Murketing reports about an interview on Marketplace with Rachel Louise Snyder's book ''Fugitive Denim: A Moving Story of People and Pants in the Borderless World of Global Trade'' (whatever happened to short titles?)
I haven't read the book yet, but here's the interview...
Ryssdal: Rachel, nice to have you with us.
Rachel Louise Snyder: Thank you. Hi Kai.
Ryssdal: So listen, bear with me for a second, would you?
if I take my jeans off right now and look at the label inside -- I'm
not actually wearing jeans, but if I were -- it would only really have
one country as the "made in" label, right?
Snyder: Probably. I have to say, I'm so tempted to ask you if you're... you are wearing pants right?
am actually wearing pants -- the beauty of radio -- but just for the
sake of it, if it was jeans, only one name in that label. What's the
real story behind that?
really, it's not representative of the number of countries involved.
You'll have the cotton grown in a place like Uzbekistan or Azerbaijan
-- and in my book, it's Azerbaijan -- and maybe Turkey and then that's
woven, all the cotton from those countries is woven for consistency
into one large roll of fabric and then its dyed in a different country
like Italy and then sent maybe to India, where it might be cut, and
then sent somewhere else. But you might have six or eight different
countries involved in that process because of the way trade rules are
do we then, as American consumers, who want the cheapest prices but the
best quality products... I mean, is there a way for us when we go to
the store and finger through all these jeans... I mean, we can't
possibly know all this.
that's the real disappointing thing is that we've now come up with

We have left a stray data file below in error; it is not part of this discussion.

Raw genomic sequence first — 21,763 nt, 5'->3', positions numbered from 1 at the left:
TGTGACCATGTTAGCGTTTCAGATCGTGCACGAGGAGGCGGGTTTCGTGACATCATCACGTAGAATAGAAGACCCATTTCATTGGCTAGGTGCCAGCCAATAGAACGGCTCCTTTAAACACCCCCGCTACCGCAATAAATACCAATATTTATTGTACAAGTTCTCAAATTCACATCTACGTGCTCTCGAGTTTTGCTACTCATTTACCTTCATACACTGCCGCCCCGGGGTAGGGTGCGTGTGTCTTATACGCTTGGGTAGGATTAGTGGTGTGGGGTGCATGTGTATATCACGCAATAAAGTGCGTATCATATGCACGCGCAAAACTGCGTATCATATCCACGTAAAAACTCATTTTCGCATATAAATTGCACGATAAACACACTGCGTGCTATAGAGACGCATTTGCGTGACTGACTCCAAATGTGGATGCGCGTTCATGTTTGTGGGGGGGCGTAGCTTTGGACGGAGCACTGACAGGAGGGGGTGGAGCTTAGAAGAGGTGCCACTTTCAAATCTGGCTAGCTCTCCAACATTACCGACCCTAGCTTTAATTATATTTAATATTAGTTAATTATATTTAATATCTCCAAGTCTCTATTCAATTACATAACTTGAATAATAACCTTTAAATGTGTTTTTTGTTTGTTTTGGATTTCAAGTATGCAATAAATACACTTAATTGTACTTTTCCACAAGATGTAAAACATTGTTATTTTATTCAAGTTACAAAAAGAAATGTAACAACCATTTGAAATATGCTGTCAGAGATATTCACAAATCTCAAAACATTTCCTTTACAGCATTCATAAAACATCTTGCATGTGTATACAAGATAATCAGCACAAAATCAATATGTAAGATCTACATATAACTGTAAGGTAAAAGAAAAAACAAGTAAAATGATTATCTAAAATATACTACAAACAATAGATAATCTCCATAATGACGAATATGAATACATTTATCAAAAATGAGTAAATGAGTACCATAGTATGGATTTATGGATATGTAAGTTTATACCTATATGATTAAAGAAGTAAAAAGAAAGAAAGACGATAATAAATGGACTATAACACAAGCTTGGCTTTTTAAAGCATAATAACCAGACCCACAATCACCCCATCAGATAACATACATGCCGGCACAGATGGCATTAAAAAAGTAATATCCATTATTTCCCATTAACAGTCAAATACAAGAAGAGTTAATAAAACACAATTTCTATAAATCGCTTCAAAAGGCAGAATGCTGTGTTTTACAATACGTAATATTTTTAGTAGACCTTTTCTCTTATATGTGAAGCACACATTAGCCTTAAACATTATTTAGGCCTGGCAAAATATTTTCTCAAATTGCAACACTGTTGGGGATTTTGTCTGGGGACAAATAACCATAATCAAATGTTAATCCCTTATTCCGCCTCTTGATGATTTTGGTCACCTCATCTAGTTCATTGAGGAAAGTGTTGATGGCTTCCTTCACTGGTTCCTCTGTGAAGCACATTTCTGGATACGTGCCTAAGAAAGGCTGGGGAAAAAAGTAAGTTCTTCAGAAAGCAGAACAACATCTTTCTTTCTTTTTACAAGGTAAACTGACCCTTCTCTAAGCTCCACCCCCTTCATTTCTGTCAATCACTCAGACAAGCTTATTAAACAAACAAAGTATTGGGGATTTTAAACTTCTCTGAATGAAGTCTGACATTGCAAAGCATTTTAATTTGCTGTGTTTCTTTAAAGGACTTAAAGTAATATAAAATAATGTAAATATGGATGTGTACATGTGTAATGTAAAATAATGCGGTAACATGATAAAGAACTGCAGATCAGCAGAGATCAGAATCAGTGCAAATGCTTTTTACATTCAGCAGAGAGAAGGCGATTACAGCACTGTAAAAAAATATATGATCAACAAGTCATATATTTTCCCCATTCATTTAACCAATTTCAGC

these standards for food where it has to say where our food is
processed and where it's grown, but we don't have those same standards
for clothes and I think we need to. There is some ministry movement
toward more accurate representation, but as of yet, no law.
are now so conscious in this country of the pesticides on our foods and
where they come from and organic everything... you couldn't if you
tried do that with clothes because, first of all, they are so
chemically involved, but also it's so obscured by the route that they
take through the global economy.
true, that's true. It's been said that there are three-quarters of a
pound of chemicals used in the production and manufacture of our jeans.
A lot of those chemicals are washed off by the time they get to our
shelves, but they do have to go somewhere. I think the environmental
consequences are far graver.
there a moment in time that stands out for you in the lifespan of this
book -- not, that is to say, of the two-and-a-half years you spent
writing it, but a moment in time of the life cycle of this product?
of them, I would have to say, was just sitting out in the countryside
in Cambodia with this garment worker after I'd known her for about two
years and connecting all that she did in the factory to all that she
was able to give to her family. You know, they had a big house, they
had all these cows, they had a fish pond, they had a vegetable garden,
all kinds of things that they never had.
Ryssdal: All because of a pair of blue jeans.
you really sit down and think about it, do you think they are happy and
pleased with their role in the life cycle of the pair of jeans I have
on right now?
would say that they are more satisfied professionally, but I would say
that lives are more complicated than just simply profession. And so
there's things like, with the Cambodian women, you know, they still
live in a misogynistic, patriarchal society. So they still have to
contend with the fact that they're expected to go off and put their
brothers through school, but they themselves may never have a chance at
education. So in that way they're unhappy, but I think they're happy to
be earning money.
heard Rachel Louise Snyder on the program before. She's got a new book
out. It's called "Fugitive Denim: A Moving Story of People and Pants in
the Borderless World of Global Trade." Rachel, thanks a lot for your
''Issued to mark the 100th anniversary of the birth of the James Bond
creator, Ian Fleming, each stamp begins with the cover from first
edition hardbacks before progressing through paperback versions from
the 1960’s, 70’s/80’s and current Penguin editions.''